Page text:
Thursday, April 22, 2010
Archive: "Ratatouille" (2007)
With "Ratatouille" Pixar is back in top form and director Brad Bird ("The Incredibles") is the animation genius working in Hollywood right now. If you've been wondering where all the genuinely good cartoons have been, it's because this director has been working diligently on this one. This is arguably Pixar's best creation yet, and it's not only the best animated film of the year but also ranks among the greatest animated films in recent memory.
Remy (Patton Oswalt) is a rat who lives in the countryside of France with his father and clan of rats. Remy has been raised by these garbage-eaters, but he strives for human food and delicacies. In his meantime, he sneaks into a nearby old woman's house where he can take in the aromas, flavors, and textures of all different kinds of foods. Remy admires a famous chef on TV named Auguste Gusteau (Brad Garrett), who insists in his cookbook that "Anyone Can Cook." Remy discovers that the chef Gusteau has actually died and that his restaurant is failing. Soon, though, in the figment of his own imagination, Remy attains his own personal floating Gusteau ghost that acts as his conscious during his new journey.
After a horrible incident that sends Remy down into the depths of the sewers and separates him from his rat clan, that's when his new adventure begins. Just as "Finding Nemo" brought the undersea world to life in a vast array of colors, sights, and sounds, this film does the exact same thing to the Paris landscape and the inside of a restaurant kitchen. Remy ends up conveniently stumbling across Gusteau's very own restaurant where he first witnesses newcomer Linguini (Lou Romano) stepping in. This poor klutz of a guy is only here to get a job as a garbage boy just because his now dead mother knew Gusteau. Soon enough, however, basically by mere coincidence, Linguini and Remy team up because Linguini realizes that this little rodent had snuck into the kitchen and concocted the soup that Linguini had gotten credit for.
Linguini has no idea about cooking but Remy sure does, and this unlikely duo works out a plan where Remy sits underneath Linguini's hat, amusingly tugging at his hair like a puppeteer controlling his actions, eventually making him the most celebrated chef in Paris. What works about their partnership is that it's not like Remy can speak to Linguini, and yet the little rat can still understand his human friend. Remy's facial expressions, glances, hand motions, and shrugs are perfectly understandable and keep the separation between the rat and the human perspectives, both of which are presented. Remy does eventually meet back up with his rat family and he ends up needing their help, which leads to a dozen of these rodents swarming into the kitchen, a scene that is fittingly icky and hard to look past. The film acknowledges this, however, and further clarifies that rats still don't really belong in the kitchen.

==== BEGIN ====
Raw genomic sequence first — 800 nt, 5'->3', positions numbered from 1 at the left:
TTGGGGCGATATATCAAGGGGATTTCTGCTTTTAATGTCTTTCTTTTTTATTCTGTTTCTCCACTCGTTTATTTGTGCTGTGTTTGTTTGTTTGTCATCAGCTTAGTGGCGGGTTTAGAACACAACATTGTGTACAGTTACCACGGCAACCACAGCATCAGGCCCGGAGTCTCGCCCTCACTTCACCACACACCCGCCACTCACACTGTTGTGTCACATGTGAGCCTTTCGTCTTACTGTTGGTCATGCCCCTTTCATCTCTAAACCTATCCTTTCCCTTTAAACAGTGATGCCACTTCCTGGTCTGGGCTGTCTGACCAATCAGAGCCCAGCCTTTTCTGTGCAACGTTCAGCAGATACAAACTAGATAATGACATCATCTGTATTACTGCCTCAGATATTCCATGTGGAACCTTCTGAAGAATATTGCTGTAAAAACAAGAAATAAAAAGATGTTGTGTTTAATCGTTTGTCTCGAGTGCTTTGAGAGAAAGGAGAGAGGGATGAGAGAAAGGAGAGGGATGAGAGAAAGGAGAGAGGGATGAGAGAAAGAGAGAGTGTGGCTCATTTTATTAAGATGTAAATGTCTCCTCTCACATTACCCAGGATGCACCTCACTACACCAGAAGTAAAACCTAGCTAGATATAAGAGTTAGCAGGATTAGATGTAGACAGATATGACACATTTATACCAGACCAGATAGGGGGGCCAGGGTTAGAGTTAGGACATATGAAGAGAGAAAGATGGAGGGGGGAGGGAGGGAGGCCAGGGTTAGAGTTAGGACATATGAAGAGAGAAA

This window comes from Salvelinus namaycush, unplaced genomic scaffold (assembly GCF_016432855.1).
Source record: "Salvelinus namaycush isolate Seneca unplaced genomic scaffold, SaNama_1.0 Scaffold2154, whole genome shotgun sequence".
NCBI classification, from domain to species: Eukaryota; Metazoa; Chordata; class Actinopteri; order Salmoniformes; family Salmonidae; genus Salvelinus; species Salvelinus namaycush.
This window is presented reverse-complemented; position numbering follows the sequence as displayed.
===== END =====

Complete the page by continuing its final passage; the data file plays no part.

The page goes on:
Linguini has other help in the kitchen aside from the furry creature under his hat. There's his mentor, Colette (Janeane Garofalo), a tough and passionate chef who holds her own as the only woman in the entire restaurant. She unwittingly becomes the competition of inspiration against Remy, and she also unknowingly becomes the love interest of Linguini. There's also the head chef, Skinner (Ian Holm), who was given the position after Gusteau's death; he sets himself out to discover just what exactly Linguini's secret is. He also wants Gusteau's restaurant to himself to promote his horrible line of frozen foods. Lastly, there's the absolutely terrifying Anton Ego (veteran Peter O'Toole), whose bad review could shatter the future of Gusteau's restaurant forever.
The film's grand climax is where the movie gets its title. It involves Remy preparing a rustic meal made up of common vegetables, which is to go out to the horrid Anton Ego for review. Faced with such a dish of ratatouille, the critic goes against his own will to find the right words to describe it. This ending moment is so touching and unexpectedly moving because it is so unpredictable and organically brought about. The resolutions are fitting because Remy's original moral struggle of choosing between family and personal ambitions is handled with perfect subtlety. There's a lesson at the end, yes, but it's never blatantly mentioned and isn't at all too heavy-handed.
Pixar always has been at the top of the CGI list with its own dazzlingly unique look, and "Ratatouille" is no exception. This is a masterpiece in animation as there is great attention to detail throughout with plenty of visual flourishes to admire. From the rats' matted fur to the bustle inside the kitchen, it's all handled with great care and precision. Two chase sequences in particular, one in the kitchen and the other in the sewer, are beautiful thrills to behold. Everything here is as imaginatively rendered as Remy's greatest culinary dish. All of the action is also orchestrated to a score by composer Michael Giacchino, who also did the score for "The Incredibles," which flows smoothly and fits the mood wonderfully.
Although G-rated, this is unlike many other animated movies out there. It avoids annoying sidekicks, pop culture references, and big name voice acting; instead, it goes with honestly good storytelling and memorable characters, all of which could easily go up against any live action movie. Pixar has yet again defined the way in which we watch animated films. No longer can these be called movies just for kids because there is something for everybody. Just as entertaining as it may be for children, it's by far even more enjoyable, hilarious, compelling, and heartwarming for the older crowd. Brad Bird had better make room for some more Oscar gold because "Ratatouille" is an instant classic.